Why The OS Is Still Relevant

Sysadmins are handling hundreds or perhaps thousands of VM's. What is it about Solaris that makes it such a good platform for managing those VM's? Liane Praza, senior engineer in the Solaris core engineering group provides an engineer's perspective.

- Rick

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Friday Apr 05, 2013

Migrating to Oracle Linux: How to Identify Applications To Move


One of the first things you need to make when migrating from SUSE Linux to Oracle Linux is an inventory of your applications. A package management tool such as Yet Another Setup Tool (YAST) is a big help here. So is the rpm command. Here are some ways to use it.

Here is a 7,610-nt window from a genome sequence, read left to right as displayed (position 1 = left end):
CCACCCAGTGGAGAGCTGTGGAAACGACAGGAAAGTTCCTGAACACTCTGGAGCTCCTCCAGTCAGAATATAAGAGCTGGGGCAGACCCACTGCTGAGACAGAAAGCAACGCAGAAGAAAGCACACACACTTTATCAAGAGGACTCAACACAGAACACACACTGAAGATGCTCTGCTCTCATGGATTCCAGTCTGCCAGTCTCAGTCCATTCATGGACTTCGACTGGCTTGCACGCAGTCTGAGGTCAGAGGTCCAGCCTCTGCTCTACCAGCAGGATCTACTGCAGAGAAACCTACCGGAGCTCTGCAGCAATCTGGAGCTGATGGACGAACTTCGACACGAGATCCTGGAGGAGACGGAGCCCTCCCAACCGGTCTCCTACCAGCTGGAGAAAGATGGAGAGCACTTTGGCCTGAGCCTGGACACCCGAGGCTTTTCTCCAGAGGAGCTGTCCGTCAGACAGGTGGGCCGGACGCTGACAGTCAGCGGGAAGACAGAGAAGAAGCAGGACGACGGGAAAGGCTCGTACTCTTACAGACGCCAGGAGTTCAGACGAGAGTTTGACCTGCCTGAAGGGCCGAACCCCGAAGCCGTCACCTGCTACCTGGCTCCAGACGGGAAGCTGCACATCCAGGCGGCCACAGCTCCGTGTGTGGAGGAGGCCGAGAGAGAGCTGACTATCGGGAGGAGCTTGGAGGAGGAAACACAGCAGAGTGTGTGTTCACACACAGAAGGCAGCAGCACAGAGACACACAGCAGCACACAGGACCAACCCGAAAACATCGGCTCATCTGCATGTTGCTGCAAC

To List All The Installed Packages

Use the -qa option.

# rpm –qa

To Save the Output in a File

You can move that file to any location and, anytime later,search through the package list saved there to look for a package of interest:

# rpm –qa > rpmlist.txt

To Sort the Packages

To see the installed packages sorted by install time, use --last. The packages installed most recently will appear at the top of the list, followed by the standard packages installed during the original installation:

# rpm –qa --last

To Find Out If A Particular Component Is Installed

To find out whether a particular component is installed and what version it is, use the name option. For example:

# rpm –qa python

To Find Out What Dependencies a Package Has

Use the -qR option:

# rpm –qR python-2.6.0-8.12.2
python-base = 2.6.0
rpmlib(VersionedDependencies) <= 3.0.3-1

The Linux Migration Guide

You can find out more about migration steps with either rpm or YaST, including the benefits of migrating to Oracle Linux, by downloading the white paper from here: